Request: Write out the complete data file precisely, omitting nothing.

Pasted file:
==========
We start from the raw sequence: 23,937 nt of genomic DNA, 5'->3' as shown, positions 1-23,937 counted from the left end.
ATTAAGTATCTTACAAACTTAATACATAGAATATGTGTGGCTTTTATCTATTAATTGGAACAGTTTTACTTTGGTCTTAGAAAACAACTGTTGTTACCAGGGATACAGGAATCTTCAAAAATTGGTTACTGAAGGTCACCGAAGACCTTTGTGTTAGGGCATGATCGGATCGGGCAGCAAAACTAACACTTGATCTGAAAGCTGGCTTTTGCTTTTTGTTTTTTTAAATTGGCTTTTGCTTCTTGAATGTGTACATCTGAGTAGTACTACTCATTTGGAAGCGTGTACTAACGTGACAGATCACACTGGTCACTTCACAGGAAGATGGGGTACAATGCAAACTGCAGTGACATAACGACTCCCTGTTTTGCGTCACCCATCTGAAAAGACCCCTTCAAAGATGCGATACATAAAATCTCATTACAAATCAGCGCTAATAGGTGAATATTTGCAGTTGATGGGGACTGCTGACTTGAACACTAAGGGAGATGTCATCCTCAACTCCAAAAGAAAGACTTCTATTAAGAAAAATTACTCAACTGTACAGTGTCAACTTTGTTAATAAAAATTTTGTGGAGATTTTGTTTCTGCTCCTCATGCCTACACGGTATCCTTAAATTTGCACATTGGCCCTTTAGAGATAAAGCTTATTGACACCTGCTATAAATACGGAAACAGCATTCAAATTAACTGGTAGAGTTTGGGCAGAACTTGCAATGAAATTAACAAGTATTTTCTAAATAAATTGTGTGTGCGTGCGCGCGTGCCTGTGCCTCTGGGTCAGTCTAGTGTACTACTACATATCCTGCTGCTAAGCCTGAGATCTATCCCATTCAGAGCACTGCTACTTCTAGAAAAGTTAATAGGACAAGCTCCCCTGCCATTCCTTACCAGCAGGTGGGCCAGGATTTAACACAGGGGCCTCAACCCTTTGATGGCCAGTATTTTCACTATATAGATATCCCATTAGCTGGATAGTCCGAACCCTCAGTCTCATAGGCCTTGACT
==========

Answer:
We start from the raw sequence: 23,937 nt of genomic DNA, 5'->3' as shown, positions 1-23,937 counted from the left end.
ATTAAGTATCTTACAAACTTAATACATAGAATATGTGTGGCTTTTATCTATTAATTGGAACAGTTTTACTTTGGTCTTAGAAAACAACTGTTGTTACCAGGGATACAGGAATCTTCAAAAATTGGTTACTGAAGGTCACCGAAGACCTTTGTGTTAGGGCATGATCGGATCGGGCAGCAAAACTAACACTTGATCTGAAAGCTGGCTTTTGCTTTTTGTTTTTTTAAATTGGCTTTTGCTTCTTGAATGTGTACATCTGAGTAGTACTACTCATTTGGAAGCGTGTACTAACGTGACAGATCACACTGGTCACTTCACAGGAAGATGGGGTACAATGCAAACTGCAGTGACATAACGACTCCCTGTTTTGCGTCACCCATCTGAAAAGACCCCTTCAAAGATGCGATACATAAAATCTCATTACAAATCAGCGCTAATAGGTGAATATTTGCAGTTGATGGGGACTGCTGACTTGAACACTAAGGGAGATGTCATCCTCAACTCCAAAAGAAAGACTTCTATTAAGAAAAATTACTCAACTGTACAGTGTCAACTTTGTTAATAAAAATTTTGTGGAGATTTTGTTTCTGCTCCTCATGCCTACACGGTATCCTTAAATTTGCACATTGGCCCTTTAGAGATAAAGCTTATTGACACCTGCTATAAATACGGAAACAGCATTCAAATTAACTGGTAGAGTTTGGGCAGAACTTGCAATGAAATTAACAAGTATTTTCTAAATAAATTGTGTGTGCGTGCGCGCGTGCCTGTGCCTCTGGGTCAGTCTAGTGTACTACTACATATCCTGCTGCTAAGCCTGAGATCTATCCCATTCAGAGCACTGCTACTTCTAGAAAAGTTAATAGGACAAGCTCCCCTGCCATTCCTTACCAGCAGGTGGGCCAGGATTTAACACAGGGGCCTCAACCCTTTGATGGCCAGTATTTTCACTATATAGATATCCCATTAGCTGGATAGTCCGAACCCTCAGTCTCATAGGCCTTGACT